I really like to listen to Michael Medved on the radio...except for when he disses candidates that he thinks cannot possibly win an election, when he denigrates people who think that the North American Union is proceeding apace, and when he belittles people as losers who want to belong to a political party other than the two major political parties in America.
Here's what he's said about Ron Paul (and Tom Tancredo, the only Republican candidate for President who hasn't been on the Medved Show yet) recently:
Two other also-rans in the Iowa Straw Poll, Tom Tancredo and Ron Paul, will no doubt continue their campaigns regardless of their non-existent chances of future success. Both men seek to publicize issues about which they’re passionate: a hard line on immigration for Mr. Tancredo, and an isolationist foreign policy for Mr. Paul. Their continued campaigning can actually provide a public service: demonstrating that their angry, alienated (and alienating) fringe perspectives draw scant support within the Republican Party.
Imagine how surprised I was when he was actually courteous to Ron Paul yesterday on his show, who used to be a Libertarian, who Medved thinks can't possibly become President, and who knows the North American Union is moving forward.
By the way, Ron Paul is not an "also-ran". He is, rather, a completely new breath of fresh air, who has stimulated the grass roots of politics like no other since perhaps Ronald Reagan. He is, rather, a person who lets you know exactly where he stands (yet he refuses to get into the name-calling and denigration game) and how and why he has had these particular stands for quite some time, unlike some other candidates in the presidential race among both major parties.
Neither is Ron Paul an "isolationist". He is, rather, a voice of clarity that America's foreign policy for the last few decades has been a conundrum of "pragmatic" inconsistencies. A clear reading of American history brings to light that America would have experienced far fewer problems--and would have identified far fewer bogeymen as stones on which to grind the axe of burgeoning establishmentarianism--if we had promulgated democracy and liberty by example rather than by force.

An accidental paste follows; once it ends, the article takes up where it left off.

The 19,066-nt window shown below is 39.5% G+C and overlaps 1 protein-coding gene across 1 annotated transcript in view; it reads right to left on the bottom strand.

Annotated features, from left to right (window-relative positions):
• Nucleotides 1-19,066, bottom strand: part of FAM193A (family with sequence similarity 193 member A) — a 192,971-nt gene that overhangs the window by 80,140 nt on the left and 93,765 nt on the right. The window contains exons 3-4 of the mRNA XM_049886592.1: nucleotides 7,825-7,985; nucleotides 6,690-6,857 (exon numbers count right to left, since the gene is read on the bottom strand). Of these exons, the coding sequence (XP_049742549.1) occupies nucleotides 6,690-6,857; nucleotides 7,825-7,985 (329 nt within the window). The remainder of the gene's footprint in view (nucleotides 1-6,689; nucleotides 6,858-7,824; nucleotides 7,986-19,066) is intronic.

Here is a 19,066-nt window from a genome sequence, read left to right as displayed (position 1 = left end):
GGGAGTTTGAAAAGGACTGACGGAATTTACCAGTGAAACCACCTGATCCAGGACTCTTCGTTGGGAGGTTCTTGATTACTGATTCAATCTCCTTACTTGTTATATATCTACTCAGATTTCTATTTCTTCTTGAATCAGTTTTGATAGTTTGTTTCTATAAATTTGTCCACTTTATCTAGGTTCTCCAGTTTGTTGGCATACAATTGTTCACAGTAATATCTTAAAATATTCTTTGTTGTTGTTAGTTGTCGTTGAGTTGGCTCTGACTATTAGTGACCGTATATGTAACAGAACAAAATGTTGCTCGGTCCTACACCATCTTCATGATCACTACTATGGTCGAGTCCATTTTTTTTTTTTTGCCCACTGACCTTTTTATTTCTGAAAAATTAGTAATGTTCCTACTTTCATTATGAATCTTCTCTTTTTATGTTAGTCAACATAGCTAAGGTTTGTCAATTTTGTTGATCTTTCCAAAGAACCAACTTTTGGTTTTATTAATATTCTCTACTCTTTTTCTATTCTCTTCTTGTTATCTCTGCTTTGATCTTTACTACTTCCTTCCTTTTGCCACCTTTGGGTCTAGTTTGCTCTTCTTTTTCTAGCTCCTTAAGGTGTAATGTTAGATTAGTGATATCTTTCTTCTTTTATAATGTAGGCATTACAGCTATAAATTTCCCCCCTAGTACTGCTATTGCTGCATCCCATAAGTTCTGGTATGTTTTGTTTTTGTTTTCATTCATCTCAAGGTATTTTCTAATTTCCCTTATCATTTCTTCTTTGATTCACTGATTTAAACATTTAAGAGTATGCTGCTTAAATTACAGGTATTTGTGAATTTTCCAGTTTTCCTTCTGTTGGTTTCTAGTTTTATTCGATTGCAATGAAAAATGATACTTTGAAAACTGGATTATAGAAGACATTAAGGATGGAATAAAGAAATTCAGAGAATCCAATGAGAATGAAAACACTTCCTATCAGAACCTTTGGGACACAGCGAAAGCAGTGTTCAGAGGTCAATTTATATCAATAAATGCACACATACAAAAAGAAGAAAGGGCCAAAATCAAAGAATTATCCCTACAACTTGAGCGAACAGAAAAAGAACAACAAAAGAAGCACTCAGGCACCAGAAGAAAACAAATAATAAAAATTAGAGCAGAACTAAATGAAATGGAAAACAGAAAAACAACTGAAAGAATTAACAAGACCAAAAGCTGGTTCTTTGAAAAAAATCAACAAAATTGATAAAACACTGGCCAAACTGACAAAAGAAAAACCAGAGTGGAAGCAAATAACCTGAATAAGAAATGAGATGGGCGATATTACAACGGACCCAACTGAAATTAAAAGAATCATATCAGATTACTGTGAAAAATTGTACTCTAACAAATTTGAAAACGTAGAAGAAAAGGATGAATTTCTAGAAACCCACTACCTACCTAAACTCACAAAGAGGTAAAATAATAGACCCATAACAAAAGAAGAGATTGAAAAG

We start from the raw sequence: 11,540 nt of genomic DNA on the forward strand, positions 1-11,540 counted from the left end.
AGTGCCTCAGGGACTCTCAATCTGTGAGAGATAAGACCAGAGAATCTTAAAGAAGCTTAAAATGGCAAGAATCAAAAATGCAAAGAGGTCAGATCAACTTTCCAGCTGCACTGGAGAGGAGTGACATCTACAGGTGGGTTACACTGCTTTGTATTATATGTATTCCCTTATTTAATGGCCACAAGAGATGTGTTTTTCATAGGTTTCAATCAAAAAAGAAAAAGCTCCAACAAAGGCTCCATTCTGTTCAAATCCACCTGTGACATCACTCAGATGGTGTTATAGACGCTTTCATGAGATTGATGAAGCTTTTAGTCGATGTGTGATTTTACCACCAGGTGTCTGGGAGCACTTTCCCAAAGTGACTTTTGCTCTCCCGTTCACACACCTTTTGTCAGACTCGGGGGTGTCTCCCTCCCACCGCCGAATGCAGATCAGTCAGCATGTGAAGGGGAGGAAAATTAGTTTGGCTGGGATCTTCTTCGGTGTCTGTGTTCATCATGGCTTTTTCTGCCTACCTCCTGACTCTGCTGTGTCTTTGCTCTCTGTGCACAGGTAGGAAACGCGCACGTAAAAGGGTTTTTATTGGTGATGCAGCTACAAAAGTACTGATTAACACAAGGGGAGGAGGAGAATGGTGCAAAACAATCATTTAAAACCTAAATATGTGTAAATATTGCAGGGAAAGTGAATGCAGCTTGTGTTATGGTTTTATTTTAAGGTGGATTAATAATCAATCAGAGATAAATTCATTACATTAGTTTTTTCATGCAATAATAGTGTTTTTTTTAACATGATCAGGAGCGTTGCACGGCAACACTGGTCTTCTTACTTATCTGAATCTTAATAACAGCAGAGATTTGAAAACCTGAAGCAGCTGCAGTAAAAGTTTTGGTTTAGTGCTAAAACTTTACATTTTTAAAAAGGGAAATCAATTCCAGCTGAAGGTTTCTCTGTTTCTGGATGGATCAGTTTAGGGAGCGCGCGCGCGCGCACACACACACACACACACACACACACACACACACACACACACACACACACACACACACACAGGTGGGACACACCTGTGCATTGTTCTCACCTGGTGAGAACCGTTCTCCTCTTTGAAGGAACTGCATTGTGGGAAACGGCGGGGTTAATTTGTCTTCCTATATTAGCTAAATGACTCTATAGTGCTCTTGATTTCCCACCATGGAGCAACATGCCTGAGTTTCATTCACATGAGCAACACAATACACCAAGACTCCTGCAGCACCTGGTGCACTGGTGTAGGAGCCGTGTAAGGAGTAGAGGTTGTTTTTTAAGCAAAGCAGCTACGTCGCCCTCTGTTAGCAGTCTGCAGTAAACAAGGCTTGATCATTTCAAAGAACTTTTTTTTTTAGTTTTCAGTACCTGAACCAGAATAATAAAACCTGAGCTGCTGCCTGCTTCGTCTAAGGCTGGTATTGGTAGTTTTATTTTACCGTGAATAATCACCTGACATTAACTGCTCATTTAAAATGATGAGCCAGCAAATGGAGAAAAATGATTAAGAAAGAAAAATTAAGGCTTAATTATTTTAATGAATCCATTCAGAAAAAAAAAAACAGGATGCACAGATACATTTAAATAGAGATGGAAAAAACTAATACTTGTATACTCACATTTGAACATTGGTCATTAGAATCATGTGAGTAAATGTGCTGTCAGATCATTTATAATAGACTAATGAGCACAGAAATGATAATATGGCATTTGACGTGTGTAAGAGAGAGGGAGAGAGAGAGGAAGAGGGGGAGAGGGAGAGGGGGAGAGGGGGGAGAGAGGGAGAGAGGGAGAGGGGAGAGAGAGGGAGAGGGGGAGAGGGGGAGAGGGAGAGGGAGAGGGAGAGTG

The only point which became a sticking one during Ron Paul's amiable conversation with Michael Medved--the Security and Prosperity Partnership or the North American Union. Mr. Medved exasperatedly asked Congressman Paul which members of Congress were talking about the SPP. That's not the question to be asking. The question to be asking is, why is the SPP proceeding, and Congress isn't saying anything about it?
Other than that, they discussed:
- Congressman Paul's plans if he doesn't win the Republican nomination: He will concentrate on being re-elected to Congress.
- Who he's inspired by: He listed Jim Grant, an economist, as a possible Secretary of Treasury.
- Medved's respect for Mr. Paul, who, as an obstetrician, has consistently declined to perform abortions.
- That Medved, Paul, and presidential candidate Mike Huckabee all agree that the Second Amendment had nothing to do with hunting, and everything to do with freedom and withstanding tyrannical government.
- Mr. Paul's explanation that current laws granting monetary favors to the rich, and which transfer wealth from the middle class to the super rich, are not capitalism, but interventionism. Central economic planning is a failure, as evidenced by the inertia in the federal government's response to Hurricane Katrina.